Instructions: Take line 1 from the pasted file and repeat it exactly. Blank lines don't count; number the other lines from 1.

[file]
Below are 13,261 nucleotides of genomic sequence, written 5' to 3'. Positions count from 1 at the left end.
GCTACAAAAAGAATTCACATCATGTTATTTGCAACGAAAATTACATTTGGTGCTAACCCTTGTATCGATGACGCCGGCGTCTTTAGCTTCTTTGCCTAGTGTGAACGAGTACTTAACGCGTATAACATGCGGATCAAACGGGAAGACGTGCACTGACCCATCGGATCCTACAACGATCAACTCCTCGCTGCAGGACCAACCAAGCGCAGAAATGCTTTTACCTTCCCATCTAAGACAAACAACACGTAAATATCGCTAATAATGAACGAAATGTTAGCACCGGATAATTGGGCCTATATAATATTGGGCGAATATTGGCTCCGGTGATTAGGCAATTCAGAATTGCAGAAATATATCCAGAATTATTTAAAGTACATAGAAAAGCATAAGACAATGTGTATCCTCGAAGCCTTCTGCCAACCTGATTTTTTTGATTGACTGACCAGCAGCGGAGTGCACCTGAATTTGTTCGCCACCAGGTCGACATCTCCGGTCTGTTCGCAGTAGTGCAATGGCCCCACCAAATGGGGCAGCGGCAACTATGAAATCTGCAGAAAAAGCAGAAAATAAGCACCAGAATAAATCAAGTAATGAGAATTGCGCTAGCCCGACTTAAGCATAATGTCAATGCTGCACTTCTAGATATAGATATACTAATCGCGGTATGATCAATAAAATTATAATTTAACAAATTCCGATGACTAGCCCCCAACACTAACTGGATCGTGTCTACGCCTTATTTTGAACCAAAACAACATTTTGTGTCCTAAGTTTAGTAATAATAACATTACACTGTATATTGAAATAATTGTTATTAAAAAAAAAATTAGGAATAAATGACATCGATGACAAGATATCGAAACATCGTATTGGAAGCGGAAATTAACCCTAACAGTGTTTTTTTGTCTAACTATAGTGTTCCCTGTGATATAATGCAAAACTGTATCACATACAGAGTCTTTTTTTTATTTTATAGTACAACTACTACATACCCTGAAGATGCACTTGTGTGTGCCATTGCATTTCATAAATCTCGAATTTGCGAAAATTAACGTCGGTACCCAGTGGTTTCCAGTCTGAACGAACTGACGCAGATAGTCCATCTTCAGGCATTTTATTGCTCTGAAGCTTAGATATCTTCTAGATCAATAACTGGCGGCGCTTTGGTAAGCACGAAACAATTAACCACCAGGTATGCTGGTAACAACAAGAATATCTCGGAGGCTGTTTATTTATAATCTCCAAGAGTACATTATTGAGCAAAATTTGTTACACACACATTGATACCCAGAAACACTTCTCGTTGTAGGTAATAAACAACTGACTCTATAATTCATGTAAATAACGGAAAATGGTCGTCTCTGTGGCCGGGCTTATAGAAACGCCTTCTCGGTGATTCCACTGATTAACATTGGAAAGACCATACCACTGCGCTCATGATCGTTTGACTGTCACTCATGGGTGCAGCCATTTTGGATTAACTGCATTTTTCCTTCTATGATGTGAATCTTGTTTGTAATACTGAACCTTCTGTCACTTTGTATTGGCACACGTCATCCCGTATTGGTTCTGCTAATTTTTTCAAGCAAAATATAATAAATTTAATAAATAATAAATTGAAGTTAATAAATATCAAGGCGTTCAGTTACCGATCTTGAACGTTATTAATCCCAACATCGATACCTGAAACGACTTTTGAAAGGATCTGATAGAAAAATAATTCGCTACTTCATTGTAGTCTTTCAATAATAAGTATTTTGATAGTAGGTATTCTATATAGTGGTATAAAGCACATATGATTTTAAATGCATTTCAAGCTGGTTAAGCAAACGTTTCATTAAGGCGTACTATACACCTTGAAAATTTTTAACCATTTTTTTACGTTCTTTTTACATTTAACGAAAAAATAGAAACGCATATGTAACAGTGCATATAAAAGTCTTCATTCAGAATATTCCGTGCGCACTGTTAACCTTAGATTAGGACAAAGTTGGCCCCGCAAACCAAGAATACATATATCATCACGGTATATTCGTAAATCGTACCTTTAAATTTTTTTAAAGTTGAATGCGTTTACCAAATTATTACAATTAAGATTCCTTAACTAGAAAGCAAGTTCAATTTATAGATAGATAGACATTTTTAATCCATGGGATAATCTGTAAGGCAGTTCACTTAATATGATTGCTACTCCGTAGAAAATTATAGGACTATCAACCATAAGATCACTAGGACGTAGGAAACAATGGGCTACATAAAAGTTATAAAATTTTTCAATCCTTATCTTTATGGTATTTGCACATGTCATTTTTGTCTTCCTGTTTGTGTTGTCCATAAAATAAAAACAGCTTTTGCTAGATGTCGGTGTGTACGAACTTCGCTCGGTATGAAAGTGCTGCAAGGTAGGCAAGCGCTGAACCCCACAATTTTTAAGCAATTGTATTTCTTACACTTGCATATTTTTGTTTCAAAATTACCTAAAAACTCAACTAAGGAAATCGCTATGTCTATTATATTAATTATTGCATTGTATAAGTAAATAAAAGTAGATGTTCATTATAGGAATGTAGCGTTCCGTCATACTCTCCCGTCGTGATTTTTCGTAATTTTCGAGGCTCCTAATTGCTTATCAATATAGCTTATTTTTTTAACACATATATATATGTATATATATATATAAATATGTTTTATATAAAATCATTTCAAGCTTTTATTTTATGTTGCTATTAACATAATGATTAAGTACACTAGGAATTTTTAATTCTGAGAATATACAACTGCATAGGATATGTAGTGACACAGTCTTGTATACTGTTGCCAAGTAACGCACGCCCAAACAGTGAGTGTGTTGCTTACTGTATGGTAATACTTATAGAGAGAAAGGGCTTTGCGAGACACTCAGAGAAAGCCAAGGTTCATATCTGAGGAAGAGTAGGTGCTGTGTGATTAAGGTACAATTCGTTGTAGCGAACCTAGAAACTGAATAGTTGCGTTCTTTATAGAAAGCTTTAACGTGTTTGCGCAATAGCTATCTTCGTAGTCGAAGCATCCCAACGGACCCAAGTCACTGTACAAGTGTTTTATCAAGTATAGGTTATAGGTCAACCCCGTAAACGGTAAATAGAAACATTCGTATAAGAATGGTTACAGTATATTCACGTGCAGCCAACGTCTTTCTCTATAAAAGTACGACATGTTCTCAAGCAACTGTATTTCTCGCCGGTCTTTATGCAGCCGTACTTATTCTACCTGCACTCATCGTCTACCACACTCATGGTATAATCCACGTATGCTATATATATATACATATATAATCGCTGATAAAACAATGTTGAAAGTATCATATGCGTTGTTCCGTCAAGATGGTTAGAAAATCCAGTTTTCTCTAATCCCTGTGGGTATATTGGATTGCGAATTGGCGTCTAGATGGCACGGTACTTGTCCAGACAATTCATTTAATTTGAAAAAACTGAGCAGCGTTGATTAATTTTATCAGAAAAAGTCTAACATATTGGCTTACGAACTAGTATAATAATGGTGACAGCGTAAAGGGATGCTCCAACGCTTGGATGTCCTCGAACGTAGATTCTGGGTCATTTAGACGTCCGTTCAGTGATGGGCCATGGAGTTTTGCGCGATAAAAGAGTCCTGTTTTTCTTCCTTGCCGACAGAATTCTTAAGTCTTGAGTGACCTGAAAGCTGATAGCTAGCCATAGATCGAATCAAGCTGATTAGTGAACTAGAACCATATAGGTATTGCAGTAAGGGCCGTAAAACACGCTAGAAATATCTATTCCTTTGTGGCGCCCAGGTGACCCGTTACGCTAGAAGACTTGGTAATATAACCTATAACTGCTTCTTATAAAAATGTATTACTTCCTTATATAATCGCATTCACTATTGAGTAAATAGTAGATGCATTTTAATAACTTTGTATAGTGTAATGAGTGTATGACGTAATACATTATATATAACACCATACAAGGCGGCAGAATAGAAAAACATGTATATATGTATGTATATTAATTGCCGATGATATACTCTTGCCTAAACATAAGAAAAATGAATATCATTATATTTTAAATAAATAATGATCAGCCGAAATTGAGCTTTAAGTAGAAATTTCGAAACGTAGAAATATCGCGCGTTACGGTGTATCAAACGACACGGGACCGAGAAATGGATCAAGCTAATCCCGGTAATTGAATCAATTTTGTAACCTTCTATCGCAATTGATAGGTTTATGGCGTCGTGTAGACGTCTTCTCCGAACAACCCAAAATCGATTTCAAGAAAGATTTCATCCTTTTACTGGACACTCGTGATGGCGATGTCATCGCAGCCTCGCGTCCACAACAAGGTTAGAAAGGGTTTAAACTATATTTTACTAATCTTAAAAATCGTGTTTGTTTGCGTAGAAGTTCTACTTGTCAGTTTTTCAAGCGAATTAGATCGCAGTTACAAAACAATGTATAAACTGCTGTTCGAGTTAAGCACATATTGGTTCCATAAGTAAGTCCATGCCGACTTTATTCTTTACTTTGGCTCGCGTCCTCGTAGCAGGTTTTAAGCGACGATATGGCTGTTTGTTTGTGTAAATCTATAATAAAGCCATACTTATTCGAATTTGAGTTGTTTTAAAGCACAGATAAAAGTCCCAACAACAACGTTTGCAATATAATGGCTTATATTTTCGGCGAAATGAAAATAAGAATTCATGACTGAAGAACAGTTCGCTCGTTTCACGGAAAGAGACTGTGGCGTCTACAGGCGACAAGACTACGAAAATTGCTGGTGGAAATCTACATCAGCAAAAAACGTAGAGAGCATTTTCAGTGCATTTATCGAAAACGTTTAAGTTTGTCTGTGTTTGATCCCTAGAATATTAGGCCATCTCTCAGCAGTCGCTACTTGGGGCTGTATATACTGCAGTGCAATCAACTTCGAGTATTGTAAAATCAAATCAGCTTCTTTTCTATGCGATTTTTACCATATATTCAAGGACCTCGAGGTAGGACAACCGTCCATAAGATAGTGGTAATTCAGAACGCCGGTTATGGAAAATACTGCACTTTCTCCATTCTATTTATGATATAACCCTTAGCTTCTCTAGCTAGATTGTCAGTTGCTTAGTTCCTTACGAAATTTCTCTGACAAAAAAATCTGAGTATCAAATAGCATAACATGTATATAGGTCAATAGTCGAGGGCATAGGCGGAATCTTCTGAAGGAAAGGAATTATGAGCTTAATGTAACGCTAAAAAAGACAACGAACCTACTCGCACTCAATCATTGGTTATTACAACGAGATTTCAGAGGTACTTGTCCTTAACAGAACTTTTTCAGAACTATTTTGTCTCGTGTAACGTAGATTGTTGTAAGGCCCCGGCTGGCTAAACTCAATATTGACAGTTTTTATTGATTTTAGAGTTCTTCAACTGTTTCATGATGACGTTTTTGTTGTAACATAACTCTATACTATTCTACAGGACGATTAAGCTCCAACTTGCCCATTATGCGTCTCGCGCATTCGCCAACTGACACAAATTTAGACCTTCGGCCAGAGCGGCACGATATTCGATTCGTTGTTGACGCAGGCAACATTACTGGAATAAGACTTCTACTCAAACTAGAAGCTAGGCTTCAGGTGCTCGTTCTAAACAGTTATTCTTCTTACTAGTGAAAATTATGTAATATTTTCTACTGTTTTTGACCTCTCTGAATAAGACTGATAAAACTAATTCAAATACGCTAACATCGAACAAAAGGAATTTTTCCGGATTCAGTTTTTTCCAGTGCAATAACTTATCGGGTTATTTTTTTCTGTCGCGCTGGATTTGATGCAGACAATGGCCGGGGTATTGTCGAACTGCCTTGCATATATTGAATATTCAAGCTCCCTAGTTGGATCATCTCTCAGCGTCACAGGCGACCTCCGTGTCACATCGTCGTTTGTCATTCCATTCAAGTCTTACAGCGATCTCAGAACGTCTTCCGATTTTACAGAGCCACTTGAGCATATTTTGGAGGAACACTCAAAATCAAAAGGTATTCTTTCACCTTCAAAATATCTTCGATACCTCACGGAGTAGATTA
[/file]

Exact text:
Below are 13,261 nucleotides of genomic sequence, written 5' to 3'. Positions count from 1 at the left end.